Vitamin D deficiency increased the risk for breast cancer among both pre- and postmenopausal women. Bidgoli et al29 have studied serum 25(OH)D levels in Iran among newly diagnosed premenopausal women with breast cancer and showed more than 50% of analyzed individuals had very severe or severe vitamin D deficiency. The 25-hydroxyvitamin D deficiency caused 7.5-fold greater risk among postmenopausal breast cancer women compared with control.28 Likewise, 25(OH)D levels more than 38.0 ng/mL and regular vitamin D supplementation were associated with lower breast cancer among postmenopausal women.30
It is very important to conduct vitamin D RCTs, and according to the model by Grant and Boucher,23 that would start the trial with a moderate bolus dose to achieve the desired 25(OH)D concentrations among both pre- and postmenopausal women, and blood spot 25(OH)D assay use in summer and winter annually to monitor seasonal and long-term changes in 25(OH)D concentration and compliance, and to allow dosage adjustment for achievement of desired vitamin D status. The results of these trials are a key prevention tool for primary prevention of cancer rather than expanding early detection or improving treatment.
Low levels of vitamin D were recorded among patients with breast cancer compared with healthy controls.31 Moreover, low vitamin D levels were common at breast cancer diagnosis and were associated with a poor prognosis; about 94% women with vitamin D level less than 20 ng/mL develop metastases and 73% die of the advanced disease.32 The 25(OH)D levels are significantly higher in patients with early-stage breast cancer compared with those with locally advanced or metastatic disease.33 The relationship between vitamin, breast cancer, and prognostic factors such as tumor stage, grade, size, lymph node involvement, and hormone receptors status is contradictory. The 25-hydroxyvitamin D level had a significant inverse association with metastatic breast cancer.34 Low vitamin D levels were associated with advanced stages of the disease, tumor size, and grade in postmenopausal patients,34 as well as in premenopausal women with triple-negative cancer.35 Insufficient and deficient 25(OH)D levels had a higher proportion of tumors with locally advanced and metastatic disease, more positive lymph node, a lower proportion of ER-positive, progesterone receptor-positive tumors, and higher Ki-67.36 Normal vitamin D patients had a higher frequency of luminal A (47.7%) and luminal B (32.2%) tumors when compared with patients with vitamin D insufficiency or deficiency.36 Similar results were reported by a South Korean study, which showed a significant association between low levels of 25(OH)D and poor outcome in breast cancer and triple-negative tumors.37 By contrast, no relationship between serum vitamin D levels and any of the tumor prognostic features was shown by the study conducted by Imtiaz et al.38 This inconsistency among different studies may be related to differences in sample sizes and limitations of demographic data related to ethnicity and lifestyle. The menopausal status may be another factor associating with vitamin D status and VDR polymorphism must also be considered. In addition, modifying effects of environmental factors, such as dietary factors, candidate gene variants of other genes of vitamin D pathways, such as vitamin D-binding proteins, and enzymes that involve in the activation and degradation of vitamin D, such as CYP2R1, CYP27A1, CYP27B1, and CYP24A1, must also be considered.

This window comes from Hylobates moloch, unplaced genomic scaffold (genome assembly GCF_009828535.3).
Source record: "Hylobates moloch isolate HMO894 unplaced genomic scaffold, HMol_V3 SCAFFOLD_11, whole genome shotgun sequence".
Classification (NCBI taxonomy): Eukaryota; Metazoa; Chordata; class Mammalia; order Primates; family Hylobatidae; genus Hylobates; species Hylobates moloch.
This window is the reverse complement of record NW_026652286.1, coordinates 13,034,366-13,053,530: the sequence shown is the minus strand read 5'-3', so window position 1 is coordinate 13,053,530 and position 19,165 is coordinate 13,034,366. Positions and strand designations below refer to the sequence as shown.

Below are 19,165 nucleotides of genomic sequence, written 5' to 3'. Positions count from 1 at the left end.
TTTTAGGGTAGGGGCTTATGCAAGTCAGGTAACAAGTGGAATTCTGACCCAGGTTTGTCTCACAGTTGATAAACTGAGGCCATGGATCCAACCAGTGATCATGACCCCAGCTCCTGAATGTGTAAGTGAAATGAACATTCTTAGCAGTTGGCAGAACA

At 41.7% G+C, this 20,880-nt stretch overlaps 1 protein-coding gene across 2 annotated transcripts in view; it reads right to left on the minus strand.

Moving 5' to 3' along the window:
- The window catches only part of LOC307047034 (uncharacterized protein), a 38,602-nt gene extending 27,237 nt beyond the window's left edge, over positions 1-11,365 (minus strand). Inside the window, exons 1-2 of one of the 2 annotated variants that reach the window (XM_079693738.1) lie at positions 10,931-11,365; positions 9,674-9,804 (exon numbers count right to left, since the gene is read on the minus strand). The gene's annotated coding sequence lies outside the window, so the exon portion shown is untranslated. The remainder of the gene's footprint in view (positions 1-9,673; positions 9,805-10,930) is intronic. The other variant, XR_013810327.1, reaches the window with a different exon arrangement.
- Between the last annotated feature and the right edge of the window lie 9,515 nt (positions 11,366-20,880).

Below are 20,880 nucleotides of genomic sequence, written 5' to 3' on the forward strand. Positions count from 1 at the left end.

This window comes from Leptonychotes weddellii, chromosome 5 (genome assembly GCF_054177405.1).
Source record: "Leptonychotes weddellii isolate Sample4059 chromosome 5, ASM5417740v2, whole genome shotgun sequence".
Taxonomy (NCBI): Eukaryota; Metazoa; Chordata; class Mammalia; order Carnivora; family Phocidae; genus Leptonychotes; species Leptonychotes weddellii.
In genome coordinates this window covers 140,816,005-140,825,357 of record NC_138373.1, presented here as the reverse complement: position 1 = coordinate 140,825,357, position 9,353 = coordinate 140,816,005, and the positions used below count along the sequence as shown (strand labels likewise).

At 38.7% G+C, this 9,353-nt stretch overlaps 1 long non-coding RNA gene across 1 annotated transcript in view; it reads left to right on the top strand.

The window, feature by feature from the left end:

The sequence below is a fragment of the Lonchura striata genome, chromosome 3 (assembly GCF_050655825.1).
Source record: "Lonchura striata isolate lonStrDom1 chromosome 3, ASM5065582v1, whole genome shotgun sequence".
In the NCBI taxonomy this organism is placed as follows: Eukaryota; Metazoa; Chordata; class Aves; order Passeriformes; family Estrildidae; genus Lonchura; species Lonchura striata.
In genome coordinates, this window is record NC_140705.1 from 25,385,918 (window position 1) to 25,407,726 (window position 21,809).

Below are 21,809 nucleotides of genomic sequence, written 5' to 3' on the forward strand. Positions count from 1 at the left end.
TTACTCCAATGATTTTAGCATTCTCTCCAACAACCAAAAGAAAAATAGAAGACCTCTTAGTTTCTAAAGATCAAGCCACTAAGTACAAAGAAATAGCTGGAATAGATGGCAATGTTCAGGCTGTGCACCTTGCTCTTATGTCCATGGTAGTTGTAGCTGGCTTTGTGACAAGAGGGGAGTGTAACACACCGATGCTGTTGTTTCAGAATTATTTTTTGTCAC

Vitamin D exerts its effects via VDR, which is found in breast epithelial cells. Vitamin D receptor was first identified in a breast cancer cell line in 1979 and later identified in human breast tumor tissues.39 It has an intracellular hormone receptor that binds to 1,25(OH)2D and interacts with VDR response elements of target genes. Vitamin D regulates the transcription of more than 60 genes that are responsible for antiproliferative, prodifferentiating, antimetastatic, and proapoptotic effects on cells.8,13 Decreased serum vitamin D levels result in enriched cellular growth, neoangiogenesis, and cancer development, and VDR knockout mice showed higher rates of preneoplastic mammary lesions.40 A recent study7 suggests that a potential mechanism underlying the link between vitamin D levels and breast cancer is by regulating autophagy within both normal mammary epithelial cells and luminal breast cancer cells. This may pinpoint the role of vitamin D and its receptor in modulating autophagy and highlight the potential of using vitamin D as a cancer-preventive agent.